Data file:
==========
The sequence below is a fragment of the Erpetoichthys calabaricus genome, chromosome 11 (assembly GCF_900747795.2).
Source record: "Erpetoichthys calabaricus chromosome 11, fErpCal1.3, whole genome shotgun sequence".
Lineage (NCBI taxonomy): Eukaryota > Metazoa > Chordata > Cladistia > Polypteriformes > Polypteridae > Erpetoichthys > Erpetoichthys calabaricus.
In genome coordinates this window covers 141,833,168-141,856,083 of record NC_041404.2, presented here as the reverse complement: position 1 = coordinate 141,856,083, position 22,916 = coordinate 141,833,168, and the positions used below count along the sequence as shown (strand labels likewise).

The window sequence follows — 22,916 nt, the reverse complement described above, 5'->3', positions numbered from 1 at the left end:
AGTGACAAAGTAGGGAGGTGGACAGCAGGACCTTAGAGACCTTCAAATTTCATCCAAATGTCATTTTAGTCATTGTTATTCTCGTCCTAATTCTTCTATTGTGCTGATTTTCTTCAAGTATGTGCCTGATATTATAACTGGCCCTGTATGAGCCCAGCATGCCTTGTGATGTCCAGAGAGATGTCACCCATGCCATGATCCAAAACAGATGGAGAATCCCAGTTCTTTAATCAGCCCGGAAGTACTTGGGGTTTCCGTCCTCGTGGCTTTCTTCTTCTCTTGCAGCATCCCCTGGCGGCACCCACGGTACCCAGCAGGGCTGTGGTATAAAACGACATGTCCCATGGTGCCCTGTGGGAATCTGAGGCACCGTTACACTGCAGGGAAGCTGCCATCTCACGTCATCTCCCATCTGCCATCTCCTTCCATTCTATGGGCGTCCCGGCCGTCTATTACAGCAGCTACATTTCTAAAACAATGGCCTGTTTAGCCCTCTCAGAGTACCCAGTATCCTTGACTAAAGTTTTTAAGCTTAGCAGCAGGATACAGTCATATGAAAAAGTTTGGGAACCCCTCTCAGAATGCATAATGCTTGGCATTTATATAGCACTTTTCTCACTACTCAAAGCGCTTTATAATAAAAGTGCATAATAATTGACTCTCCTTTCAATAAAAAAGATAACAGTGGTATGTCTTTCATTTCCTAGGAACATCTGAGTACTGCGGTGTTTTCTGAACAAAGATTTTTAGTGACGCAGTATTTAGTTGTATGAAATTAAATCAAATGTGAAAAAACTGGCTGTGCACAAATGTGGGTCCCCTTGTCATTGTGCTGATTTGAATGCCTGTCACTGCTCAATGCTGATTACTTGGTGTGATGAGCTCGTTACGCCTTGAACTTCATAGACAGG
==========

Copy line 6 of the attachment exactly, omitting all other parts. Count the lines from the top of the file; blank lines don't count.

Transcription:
AGTGACAAAGTAGGGAGGTGGACAGCAGGACCTTAGAGACCTTCAAATTTCATCCAAATGTCATTTTAGTCATTGTTATTCTCGTCCTAATTCTTCTATTGTGCTGATTTTCTTCAAGTATGTGCCTGATATTATAACTGGCCCTGTATGAGCCCAGCATGCCTTGTGATGTCCAGAGAGATGTCACCCATGCCATGATCCAAAACAGATGGAGAATCCCAGTTCTTTAATCAGCCCGGAAGTACTTGGGGTTTCCGTCCTCGTGGCTTTCTTCTTCTCTTGCAGCATCCCCTGGCGGCACCCACGGTACCCAGCAGGGCTGTGGTATAAAACGACATGTCCCATGGTGCCCTGTGGGAATCTGAGGCACCGTTACACTGCAGGGAAGCTGCCATCTCACGTCATCTCCCATCTGCCATCTCCTTCCATTCTATGGGCGTCCCGGCCGTCTATTACAGCAGCTACATTTCTAAAACAATGGCCTGTTTAGCCCTCTCAGAGTACCCAGTATCCTTGACTAAAGTTTTTAAGCTTAGCAGCAGGATACAGTCATATGAAAAAGTTTGGGAACCCCTCTCAGAATGCATAATGCTTGGCATTTATATAGCACTTTTCTCACTACTCAAAGCGCTTTATAATAAAAGTGCATAATAATTGACTCTCCTTTCAATAAAAAAGATAACAGTGGTATGTCTTTCATTTCCTAGGAACATCTGAGTACTGCGGTGTTTTCTGAACAAAGATTTTTAGTGACGCAGTATTTAGTTGTATGAAATTAAATCAAATGTGAAAAAACTGGCTGTGCACAAATGTGGGTCCCCTTGTCATTGTGCTGATTTGAATGCCTGTCACTGCTCAATGCTGATTACTTGGTGTGATGAGCTCGTTACGCCTTGAACTTCATAGACAGG